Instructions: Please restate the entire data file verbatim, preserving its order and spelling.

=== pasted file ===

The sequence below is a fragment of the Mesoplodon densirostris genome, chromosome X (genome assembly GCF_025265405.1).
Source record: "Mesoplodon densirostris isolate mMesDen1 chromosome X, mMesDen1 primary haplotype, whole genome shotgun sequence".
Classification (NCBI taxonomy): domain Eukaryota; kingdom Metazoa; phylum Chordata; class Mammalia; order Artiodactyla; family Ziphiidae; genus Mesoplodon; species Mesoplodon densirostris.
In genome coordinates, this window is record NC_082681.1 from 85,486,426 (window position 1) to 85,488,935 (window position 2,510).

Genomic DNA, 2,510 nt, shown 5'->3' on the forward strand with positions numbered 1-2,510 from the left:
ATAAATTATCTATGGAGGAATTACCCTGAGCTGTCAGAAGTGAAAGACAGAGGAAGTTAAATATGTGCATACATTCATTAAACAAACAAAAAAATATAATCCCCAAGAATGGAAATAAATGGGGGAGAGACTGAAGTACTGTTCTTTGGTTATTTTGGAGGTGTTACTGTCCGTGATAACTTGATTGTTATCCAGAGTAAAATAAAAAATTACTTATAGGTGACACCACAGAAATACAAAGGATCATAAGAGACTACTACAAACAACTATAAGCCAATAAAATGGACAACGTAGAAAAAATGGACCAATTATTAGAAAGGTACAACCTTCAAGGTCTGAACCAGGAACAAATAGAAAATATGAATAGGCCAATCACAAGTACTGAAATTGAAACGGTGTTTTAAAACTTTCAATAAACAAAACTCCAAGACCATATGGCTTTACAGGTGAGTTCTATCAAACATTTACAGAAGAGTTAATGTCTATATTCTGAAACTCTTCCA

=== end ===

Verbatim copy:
The sequence below is a fragment of the Mesoplodon densirostris genome, chromosome X (genome assembly GCF_025265405.1).
Source record: "Mesoplodon densirostris isolate mMesDen1 chromosome X, mMesDen1 primary haplotype, whole genome shotgun sequence".
Classification (NCBI taxonomy): domain Eukaryota; kingdom Metazoa; phylum Chordata; class Mammalia; order Artiodactyla; family Ziphiidae; genus Mesoplodon; species Mesoplodon densirostris.
In genome coordinates, this window is record NC_082681.1 from 85,486,426 (window position 1) to 85,488,935 (window position 2,510).

Genomic DNA, 2,510 nt, shown 5'->3' on the forward strand with positions numbered 1-2,510 from the left:
ATAAATTATCTATGGAGGAATTACCCTGAGCTGTCAGAAGTGAAAGACAGAGGAAGTTAAATATGTGCATACATTCATTAAACAAACAAAAAAATATAATCCCCAAGAATGGAAATAAATGGGGGAGAGACTGAAGTACTGTTCTTTGGTTATTTTGGAGGTGTTACTGTCCGTGATAACTTGATTGTTATCCAGAGTAAAATAAAAAATTACTTATAGGTGACACCACAGAAATACAAAGGATCATAAGAGACTACTACAAACAACTATAAGCCAATAAAATGGACAACGTAGAAAAAATGGACCAATTATTAGAAAGGTACAACCTTCAAGGTCTGAACCAGGAACAAATAGAAAATATGAATAGGCCAATCACAAGTACTGAAATTGAAACGGTGTTTTAAAACTTTCAATAAACAAAACTCCAAGACCATATGGCTTTACAGGTGAGTTCTATCAAACATTTACAGAAGAGTTAATGTCTATATTCTGAAACTCTTCCA